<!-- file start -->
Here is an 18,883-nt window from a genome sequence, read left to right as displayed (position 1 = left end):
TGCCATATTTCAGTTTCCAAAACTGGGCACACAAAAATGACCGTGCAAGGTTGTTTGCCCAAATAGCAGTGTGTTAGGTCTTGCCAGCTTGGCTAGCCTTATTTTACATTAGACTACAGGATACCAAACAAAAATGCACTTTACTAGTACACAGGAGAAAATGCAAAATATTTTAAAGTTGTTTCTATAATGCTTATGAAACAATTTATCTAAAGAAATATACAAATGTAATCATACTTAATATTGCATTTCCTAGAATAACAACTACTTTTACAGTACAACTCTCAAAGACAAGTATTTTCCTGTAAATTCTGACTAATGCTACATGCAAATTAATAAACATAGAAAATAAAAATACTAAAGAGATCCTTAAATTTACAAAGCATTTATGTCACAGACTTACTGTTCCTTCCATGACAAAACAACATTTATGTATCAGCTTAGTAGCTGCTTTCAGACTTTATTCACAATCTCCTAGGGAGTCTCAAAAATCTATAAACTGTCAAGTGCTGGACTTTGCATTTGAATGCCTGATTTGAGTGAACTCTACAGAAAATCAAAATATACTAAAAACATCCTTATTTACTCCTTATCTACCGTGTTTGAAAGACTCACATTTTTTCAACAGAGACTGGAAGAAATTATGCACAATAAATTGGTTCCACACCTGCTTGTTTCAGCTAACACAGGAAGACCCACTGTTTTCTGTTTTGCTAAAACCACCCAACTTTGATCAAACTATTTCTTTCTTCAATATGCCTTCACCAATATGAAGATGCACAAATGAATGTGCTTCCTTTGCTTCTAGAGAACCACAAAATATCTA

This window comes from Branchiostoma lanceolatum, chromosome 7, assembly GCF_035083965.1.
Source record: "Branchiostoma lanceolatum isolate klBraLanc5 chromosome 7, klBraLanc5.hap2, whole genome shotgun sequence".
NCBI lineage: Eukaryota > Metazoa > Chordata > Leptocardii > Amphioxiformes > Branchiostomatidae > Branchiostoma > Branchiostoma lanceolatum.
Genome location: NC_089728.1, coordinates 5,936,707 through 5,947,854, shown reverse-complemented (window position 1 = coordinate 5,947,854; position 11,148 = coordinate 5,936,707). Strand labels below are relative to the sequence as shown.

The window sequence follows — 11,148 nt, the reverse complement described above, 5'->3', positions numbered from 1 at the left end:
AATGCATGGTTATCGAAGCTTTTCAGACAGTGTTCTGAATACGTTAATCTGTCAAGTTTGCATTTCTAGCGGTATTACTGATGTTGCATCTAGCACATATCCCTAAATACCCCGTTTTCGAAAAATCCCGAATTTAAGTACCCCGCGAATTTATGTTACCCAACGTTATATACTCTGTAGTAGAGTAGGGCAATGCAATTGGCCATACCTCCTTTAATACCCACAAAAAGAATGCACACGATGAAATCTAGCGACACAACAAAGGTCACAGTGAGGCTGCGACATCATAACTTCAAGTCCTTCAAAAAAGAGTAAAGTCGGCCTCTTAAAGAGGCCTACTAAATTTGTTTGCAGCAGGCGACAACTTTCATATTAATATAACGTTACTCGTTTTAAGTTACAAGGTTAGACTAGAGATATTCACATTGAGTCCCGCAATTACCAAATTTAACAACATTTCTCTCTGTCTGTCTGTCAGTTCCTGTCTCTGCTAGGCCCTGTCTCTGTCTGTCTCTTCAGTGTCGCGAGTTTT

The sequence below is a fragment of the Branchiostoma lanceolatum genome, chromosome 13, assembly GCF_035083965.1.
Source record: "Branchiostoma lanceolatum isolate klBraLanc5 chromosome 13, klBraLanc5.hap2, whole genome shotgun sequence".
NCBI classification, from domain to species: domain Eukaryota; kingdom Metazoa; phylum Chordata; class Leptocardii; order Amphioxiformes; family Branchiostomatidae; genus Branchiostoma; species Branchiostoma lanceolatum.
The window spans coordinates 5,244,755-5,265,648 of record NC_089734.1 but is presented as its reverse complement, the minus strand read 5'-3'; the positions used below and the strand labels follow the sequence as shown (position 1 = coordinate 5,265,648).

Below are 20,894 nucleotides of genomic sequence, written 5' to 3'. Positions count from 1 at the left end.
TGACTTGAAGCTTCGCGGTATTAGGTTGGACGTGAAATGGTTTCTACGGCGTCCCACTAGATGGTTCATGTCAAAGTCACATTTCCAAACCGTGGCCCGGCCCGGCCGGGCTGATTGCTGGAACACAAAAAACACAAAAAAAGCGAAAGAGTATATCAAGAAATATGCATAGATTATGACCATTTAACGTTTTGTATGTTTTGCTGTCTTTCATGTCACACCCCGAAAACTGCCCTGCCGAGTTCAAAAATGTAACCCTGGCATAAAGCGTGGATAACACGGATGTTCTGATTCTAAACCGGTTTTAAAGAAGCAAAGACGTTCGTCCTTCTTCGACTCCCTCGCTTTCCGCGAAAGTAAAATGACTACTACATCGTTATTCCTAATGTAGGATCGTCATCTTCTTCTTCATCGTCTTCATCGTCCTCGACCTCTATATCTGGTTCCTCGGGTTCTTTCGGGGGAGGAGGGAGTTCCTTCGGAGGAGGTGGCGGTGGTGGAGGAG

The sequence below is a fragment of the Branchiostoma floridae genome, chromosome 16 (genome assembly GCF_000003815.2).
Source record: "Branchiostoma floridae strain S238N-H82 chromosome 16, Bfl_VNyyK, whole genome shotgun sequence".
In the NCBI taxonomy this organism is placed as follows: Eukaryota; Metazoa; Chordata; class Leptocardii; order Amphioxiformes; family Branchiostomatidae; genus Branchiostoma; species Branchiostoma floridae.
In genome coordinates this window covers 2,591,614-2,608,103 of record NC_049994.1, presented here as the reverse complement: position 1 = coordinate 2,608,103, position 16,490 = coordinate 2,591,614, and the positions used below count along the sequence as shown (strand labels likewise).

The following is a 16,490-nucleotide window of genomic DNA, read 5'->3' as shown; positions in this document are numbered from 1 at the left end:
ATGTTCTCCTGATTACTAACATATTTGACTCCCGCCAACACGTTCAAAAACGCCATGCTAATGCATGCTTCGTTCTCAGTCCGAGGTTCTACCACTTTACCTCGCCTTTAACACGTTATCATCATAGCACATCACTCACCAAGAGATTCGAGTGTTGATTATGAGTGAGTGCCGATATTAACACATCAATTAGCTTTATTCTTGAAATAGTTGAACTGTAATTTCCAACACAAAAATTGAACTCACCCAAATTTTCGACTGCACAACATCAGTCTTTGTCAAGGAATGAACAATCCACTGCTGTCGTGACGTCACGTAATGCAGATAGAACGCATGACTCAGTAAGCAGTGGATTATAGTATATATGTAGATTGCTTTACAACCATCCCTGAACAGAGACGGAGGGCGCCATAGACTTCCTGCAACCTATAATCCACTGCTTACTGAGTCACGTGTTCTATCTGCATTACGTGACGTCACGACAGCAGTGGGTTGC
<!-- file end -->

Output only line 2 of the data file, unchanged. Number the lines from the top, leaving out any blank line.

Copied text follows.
TGCCATATTTCAGTTTCCAAAACTGGGCACACAAAAATGACCGTGCAAGGTTGTTTGCCCAAATAGCAGTGTGTTAGGTCTTGCCAGCTTGGCTAGCCTTATTTTACATTAGACTACAGGATACCAAACAAAAATGCACTTTACTAGTACACAGGAGAAAATGCAAAATATTTTAAAGTTGTTTCTATAATGCTTATGAAACAATTTATCTAAAGAAATATACAAATGTAATCATACTTAATATTGCATTTCCTAGAATAACAACTACTTTTACAGTACAACTCTCAAAGACAAGTATTTTCCTGTAAATTCTGACTAATGCTACATGCAAATTAATAAACATAGAAAATAAAAATACTAAAGAGATCCTTAAATTTACAAAGCATTTATGTCACAGACTTACTGTTCCTTCCATGACAAAACAACATTTATGTATCAGCTTAGTAGCTGCTTTCAGACTTTATTCACAATCTCCTAGGGAGTCTCAAAAATCTATAAACTGTCAAGTGCTGGACTTTGCATTTGAATGCCTGATTTGAGTGAACTCTACAGAAAATCAAAATATACTAAAAACATCCTTATTTACTCCTTATCTACCGTGTTTGAAAGACTCACATTTTTTCAACAGAGACTGGAAGAAATTATGCACAATAAATTGGTTCCACACCTGCTTGTTTCAGCTAACACAGGAAGACCCACTGTTTTCTGTTTTGCTAAAACCACCCAACTTTGATCAAACTATTTCTTTCTTCAATATGCCTTCACCAATATGAAGATGCACAAATGAATGTGCTTCCTTTGCTTCTAGAGAACCACAAAATATCTA